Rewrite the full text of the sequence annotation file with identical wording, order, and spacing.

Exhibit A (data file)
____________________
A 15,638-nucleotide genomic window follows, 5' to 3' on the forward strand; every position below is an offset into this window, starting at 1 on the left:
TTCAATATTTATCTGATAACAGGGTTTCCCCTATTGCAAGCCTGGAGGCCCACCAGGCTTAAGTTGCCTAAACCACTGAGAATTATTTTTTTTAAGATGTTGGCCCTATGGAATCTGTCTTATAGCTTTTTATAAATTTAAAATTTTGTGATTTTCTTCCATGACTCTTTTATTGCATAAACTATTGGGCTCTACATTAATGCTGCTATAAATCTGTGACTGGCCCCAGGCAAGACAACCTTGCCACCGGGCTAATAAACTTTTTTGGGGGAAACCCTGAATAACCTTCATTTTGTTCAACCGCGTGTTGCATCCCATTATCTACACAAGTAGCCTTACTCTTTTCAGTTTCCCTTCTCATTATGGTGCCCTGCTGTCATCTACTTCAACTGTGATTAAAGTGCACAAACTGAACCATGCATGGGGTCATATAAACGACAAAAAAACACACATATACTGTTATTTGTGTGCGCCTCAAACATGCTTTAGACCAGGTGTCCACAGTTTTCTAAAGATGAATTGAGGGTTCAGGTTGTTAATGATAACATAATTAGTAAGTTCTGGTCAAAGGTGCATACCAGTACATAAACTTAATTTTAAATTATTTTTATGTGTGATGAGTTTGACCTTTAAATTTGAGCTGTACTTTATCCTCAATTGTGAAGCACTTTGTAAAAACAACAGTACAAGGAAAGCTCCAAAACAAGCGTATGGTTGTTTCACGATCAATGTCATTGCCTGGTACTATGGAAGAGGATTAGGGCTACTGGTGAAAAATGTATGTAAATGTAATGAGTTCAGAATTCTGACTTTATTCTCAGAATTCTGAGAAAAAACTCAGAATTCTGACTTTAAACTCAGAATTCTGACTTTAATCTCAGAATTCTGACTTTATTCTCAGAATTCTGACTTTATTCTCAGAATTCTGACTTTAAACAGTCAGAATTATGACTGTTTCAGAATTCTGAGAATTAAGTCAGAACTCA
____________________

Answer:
A 15,638-nucleotide genomic window follows, 5' to 3' on the forward strand; every position below is an offset into this window, starting at 1 on the left:
TTCAATATTTATCTGATAACAGGGTTTCCCCTATTGCAAGCCTGGAGGCCCACCAGGCTTAAGTTGCCTAAACCACTGAGAATTATTTTTTTTAAGATGTTGGCCCTATGGAATCTGTCTTATAGCTTTTTATAAATTTAAAATTTTGTGATTTTCTTCCATGACTCTTTTATTGCATAAACTATTGGGCTCTACATTAATGCTGCTATAAATCTGTGACTGGCCCCAGGCAAGACAACCTTGCCACCGGGCTAATAAACTTTTTTGGGGGAAACCCTGAATAACCTTCATTTTGTTCAACCGCGTGTTGCATCCCATTATCTACACAAGTAGCCTTACTCTTTTCAGTTTCCCTTCTCATTATGGTGCCCTGCTGTCATCTACTTCAACTGTGATTAAAGTGCACAAACTGAACCATGCATGGGGTCATATAAACGACAAAAAAACACACATATACTGTTATTTGTGTGCGCCTCAAACATGCTTTAGACCAGGTGTCCACAGTTTTCTAAAGATGAATTGAGGGTTCAGGTTGTTAATGATAACATAATTAGTAAGTTCTGGTCAAAGGTGCATACCAGTACATAAACTTAATTTTAAATTATTTTTATGTGTGATGAGTTTGACCTTTAAATTTGAGCTGTACTTTATCCTCAATTGTGAAGCACTTTGTAAAAACAACAGTACAAGGAAAGCTCCAAAACAAGCGTATGGTTGTTTCACGATCAATGTCATTGCCTGGTACTATGGAAGAGGATTAGGGCTACTGGTGAAAAATGTATGTAAATGTAATGAGTTCAGAATTCTGACTTTATTCTCAGAATTCTGAGAAAAAACTCAGAATTCTGACTTTAAACTCAGAATTCTGACTTTAATCTCAGAATTCTGACTTTATTCTCAGAATTCTGACTTTATTCTCAGAATTCTGACTTTAAACAGTCAGAATTATGACTGTTTCAGAATTCTGAGAATTAAGTCAGAACTCA